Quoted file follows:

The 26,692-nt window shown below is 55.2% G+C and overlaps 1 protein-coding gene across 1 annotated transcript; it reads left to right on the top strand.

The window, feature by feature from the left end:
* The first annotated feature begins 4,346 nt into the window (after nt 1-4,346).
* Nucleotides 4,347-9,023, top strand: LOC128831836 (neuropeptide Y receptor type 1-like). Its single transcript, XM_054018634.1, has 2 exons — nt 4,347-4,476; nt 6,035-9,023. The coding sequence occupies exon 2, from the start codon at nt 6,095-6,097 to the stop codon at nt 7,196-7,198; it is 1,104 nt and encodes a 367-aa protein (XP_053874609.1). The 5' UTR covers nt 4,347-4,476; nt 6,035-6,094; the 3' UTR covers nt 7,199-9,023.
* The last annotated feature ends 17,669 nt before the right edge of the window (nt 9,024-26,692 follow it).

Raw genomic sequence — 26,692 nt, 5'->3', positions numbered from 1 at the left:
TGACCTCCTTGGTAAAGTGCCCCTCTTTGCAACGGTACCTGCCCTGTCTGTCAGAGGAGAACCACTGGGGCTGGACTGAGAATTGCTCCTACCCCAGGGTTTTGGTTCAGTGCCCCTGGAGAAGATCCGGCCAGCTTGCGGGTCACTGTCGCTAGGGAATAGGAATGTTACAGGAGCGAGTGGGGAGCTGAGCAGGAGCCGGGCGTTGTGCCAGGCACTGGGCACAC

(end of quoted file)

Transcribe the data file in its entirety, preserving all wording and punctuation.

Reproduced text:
The 26,692-nt window shown below is 55.2% G+C and overlaps 1 protein-coding gene across 1 annotated transcript; it reads left to right on the top strand.

The window, feature by feature from the left end:
* The first annotated feature begins 4,346 nt into the window (after nt 1-4,346).
* Nucleotides 4,347-9,023, top strand: LOC128831836 (neuropeptide Y receptor type 1-like). Its single transcript, XM_054018634.1, has 2 exons — nt 4,347-4,476; nt 6,035-9,023. The coding sequence occupies exon 2, from the start codon at nt 6,095-6,097 to the stop codon at nt 7,196-7,198; it is 1,104 nt and encodes a 367-aa protein (XP_053874609.1). The 5' UTR covers nt 4,347-4,476; nt 6,035-6,094; the 3' UTR covers nt 7,199-9,023.
* The last annotated feature ends 17,669 nt before the right edge of the window (nt 9,024-26,692 follow it).

Raw genomic sequence — 26,692 nt, 5'->3', positions numbered from 1 at the left:
TGACCTCCTTGGTAAAGTGCCCCTCTTTGCAACGGTACCTGCCCTGTCTGTCAGAGGAGAACCACTGGGGCTGGACTGAGAATTGCTCCTACCCCAGGGTTTTGGTTCAGTGCCCCTGGAGAAGATCCGGCCAGCTTGCGGGTCACTGTCGCTAGGGAATAGGAATGTTACAGGAGCGAGTGGGGAGCTGAGCAGGAGCCGGGCGTTGTGCCAGGCACTGGGCACAC